In Module 5, Topic A, students count two separate parts within teen numbers, 10 ones and some ones. They start by counting piles of 10 straws to understand 10 ones. In Lesson 2, students separate 10 ones and some ones from within teen quantities using an egg carton cut off to have 10 compartments. Continuing with decomposing, in Lesson 3, students circle 10 ones within teen quantities at the pictorial level. In Lessons 4 and 5, students count their 10 ones and some ones to 20 the Say Ten way (e.g., ten one, ten two, ten three, ten four, ten five, ten six, ten seven, ten eight, ten nine, 2 ten).
In Module 5, Topic B, students advance to a more abstract level, representing the decomposition of teen numbers first with Hide Zero cards (Place Value cards) and in Lesson 2 with number bonds. They then work from the abstract to the concrete and pictorial in Lessons 8 and 9 as they are directed to “show (and in Lesson 9 draw) me this many cubes (as teacher displays 13).” Application problems in Topic B are experiences with decomposition and composition of teen numbers (K.NBT.1) rather than word problems (1.OA.2). For example, in Lesson 6, the problem reads, “Gregory drew 10 smiley faces and 5 smiley faces. He put them together and had 15 smiley faces. Draw his 15 smiley faces as 10 smiley faces and 5 smiley faces.” In this instance, there is no unknown. We do not ask, “How many in all?” or “How many?” within a word problem setting. The students represent 15 with their Hide Zero cards both when the zero is hiding and when it is not hiding as they apply all their experiences from Topic A to deeply understand the meaning of the digit 1 in the tens place in teen numbers.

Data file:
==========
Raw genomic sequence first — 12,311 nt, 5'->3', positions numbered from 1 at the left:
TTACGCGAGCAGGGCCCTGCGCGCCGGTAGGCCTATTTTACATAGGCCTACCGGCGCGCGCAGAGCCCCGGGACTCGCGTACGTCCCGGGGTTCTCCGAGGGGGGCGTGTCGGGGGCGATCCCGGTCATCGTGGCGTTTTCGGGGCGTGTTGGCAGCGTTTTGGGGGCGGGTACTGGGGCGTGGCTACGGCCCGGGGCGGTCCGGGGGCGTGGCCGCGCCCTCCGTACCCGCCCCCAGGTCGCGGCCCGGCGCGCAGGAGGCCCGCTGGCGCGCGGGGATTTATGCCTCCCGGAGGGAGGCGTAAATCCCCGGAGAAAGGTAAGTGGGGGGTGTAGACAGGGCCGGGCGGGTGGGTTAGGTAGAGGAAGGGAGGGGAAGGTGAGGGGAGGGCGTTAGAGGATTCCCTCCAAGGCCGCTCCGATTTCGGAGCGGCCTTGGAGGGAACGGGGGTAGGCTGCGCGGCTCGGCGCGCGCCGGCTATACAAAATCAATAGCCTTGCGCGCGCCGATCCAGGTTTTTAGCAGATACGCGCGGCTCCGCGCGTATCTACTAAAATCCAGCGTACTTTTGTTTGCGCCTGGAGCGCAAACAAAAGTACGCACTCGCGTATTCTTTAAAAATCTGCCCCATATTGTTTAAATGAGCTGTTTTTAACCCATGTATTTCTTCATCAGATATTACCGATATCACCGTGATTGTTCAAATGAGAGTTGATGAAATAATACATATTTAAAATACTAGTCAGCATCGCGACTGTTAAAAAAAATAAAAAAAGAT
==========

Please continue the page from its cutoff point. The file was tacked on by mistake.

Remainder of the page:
Module 5, Topic E’s Lesson 1 begins as students represent teen number decompositions and compositions by writing addition sentences. In Lesson 2, students make bonds with materials and hide one of the parts for their partner who must figure out what the hidden part is. The number bond with a hidden part is represented by the teacher as an addition equation with a missing addend, the hidden part (aligns to 1.OA.8). In Lesson 3, students compare teen numbers by counting and comparing the extra ones. For example, students decompose 12 into 10 and 2, and 16 into 10 and 6. They compare 2 ones and 6 ones to see that 16 is more than 12 using the structure of the 10 ones (MP.7). This is an application of the Kindergarten comparison standards (K.CC.6, K.CC.7), which move into the Grade 1 comparison standard (1.NBT.3). In Lesson 23, students reason about situations to determine if they are decomposing a teen number as 10 ones and some ones, or composing 10 ones and some ones to find a teen number. They analyze the number sentences that best represent each situation (K.NBT.1). Throughout the lesson, students draw the number of objects presented in the situation (K.CC.5).